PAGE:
A Sermon for the First Sunday in Lent, Year C

March 7, 2019 at 2:32 pm | Posted in Uncategorized | Leave a comment
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Texts used: Psalm 91.9-16; Luke 4.1-13 and all other quotes taken from the New Revised Standard Version

Several years ago, Snickers had some commercials airing which showed people being so angry they weren’t themselves.  Once they ate a Snickers, however, they went back to being calm and normal.

I imagine Jesus would have liked a Snickers before Satan showed up.  Luke’s Gospel says Jesus was famished.  I don’t know about you, but I am one of those people who get hangry – angry when I’m hungry.  I know I’m not at my best when I am hungry.

If we have grown up in the church, we have heard this story numerous times.  It becomes almost second nature to us, so much so, that we rarely take the time to notice some interesting differences in the story.  First, John’s Gospel doesn’t even talk about the temptations.  Mark’s Gospel mentions that Jesus was tempted, but he doesn’t say how.  Matthew and Luke’s Gospel give us these three temptations, but they offer a different order.  Both start out with the temptation of bread.  As I mentioned earlier, Satan would have had me at round 1.  I imagine I would have looked like Cookie Monster “om nom nomming” the bread.

But Jesus isn’t me, thankfully, so he makes it to round two.  In Luke’s Gospel, he is tempted with wealth and power.  The only catch: worship the devil.  This is so stark of a decision, I think even I could withstand this temptation.  If there is one thing my 46 years of being a Christian has taught me, it is: “Don’t worship the guy with the red horns and the pitchfork.”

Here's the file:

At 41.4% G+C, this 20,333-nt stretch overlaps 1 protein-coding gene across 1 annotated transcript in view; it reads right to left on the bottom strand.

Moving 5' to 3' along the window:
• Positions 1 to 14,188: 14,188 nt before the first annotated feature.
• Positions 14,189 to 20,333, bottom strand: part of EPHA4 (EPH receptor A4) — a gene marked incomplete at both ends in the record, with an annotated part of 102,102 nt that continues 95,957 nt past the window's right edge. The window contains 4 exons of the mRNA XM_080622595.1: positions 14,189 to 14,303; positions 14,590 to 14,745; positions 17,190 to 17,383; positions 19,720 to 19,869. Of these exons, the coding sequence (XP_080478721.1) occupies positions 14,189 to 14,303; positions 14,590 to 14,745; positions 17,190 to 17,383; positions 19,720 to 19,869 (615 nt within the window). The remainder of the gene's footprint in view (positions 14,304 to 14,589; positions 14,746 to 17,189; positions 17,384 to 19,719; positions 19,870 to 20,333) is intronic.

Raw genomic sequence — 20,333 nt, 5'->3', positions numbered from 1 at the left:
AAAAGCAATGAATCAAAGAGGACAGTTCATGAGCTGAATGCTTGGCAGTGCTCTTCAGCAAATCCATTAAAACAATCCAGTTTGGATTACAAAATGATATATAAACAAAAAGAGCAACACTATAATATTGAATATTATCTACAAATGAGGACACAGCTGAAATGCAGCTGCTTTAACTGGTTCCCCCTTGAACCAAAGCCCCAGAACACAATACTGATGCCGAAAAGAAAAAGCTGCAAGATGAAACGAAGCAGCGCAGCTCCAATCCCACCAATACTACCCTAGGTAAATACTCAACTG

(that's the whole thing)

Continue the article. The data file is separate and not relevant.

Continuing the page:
This sermon isn’t about round 1 or round 2 – as important as they are.  Rather, my focus today is on round 3.  Why?  Because the devil brings his “A” game to the field, and if we aren’t careful and ready, we will fail every time.

So, what is the big deal, Pastor, about not jumping off the pinnacle of the Temple?  You are right to ask me this question.  My wife will attest that I am scared of heights, if they are outdoor heights.  If I’m enclosed, like in the St. Louis Arch, I’m good.  Put me six feet above ground on a swing set, and I get dizzy.  So, yes, throwing myself off a cliff will always get a big N – O from me.  So why am I saying this is the toughest temptation, especially for Christians in this day and age?

The Bible is a fascinating book, or more specifically, a collection of books.  It’s been a bestseller and has been translated into more languages, I think, than any other work of literature.

I have a question.  What languages were used when the original books of the Bible were written?  Hebrew, Aramaic, and Greek with much of the stories being told by word of mouth before being written down.  This is important to remember, because we can sometimes be lulled into thinking Jesus spoke English, then had the writers translate into Hebrew and Greek.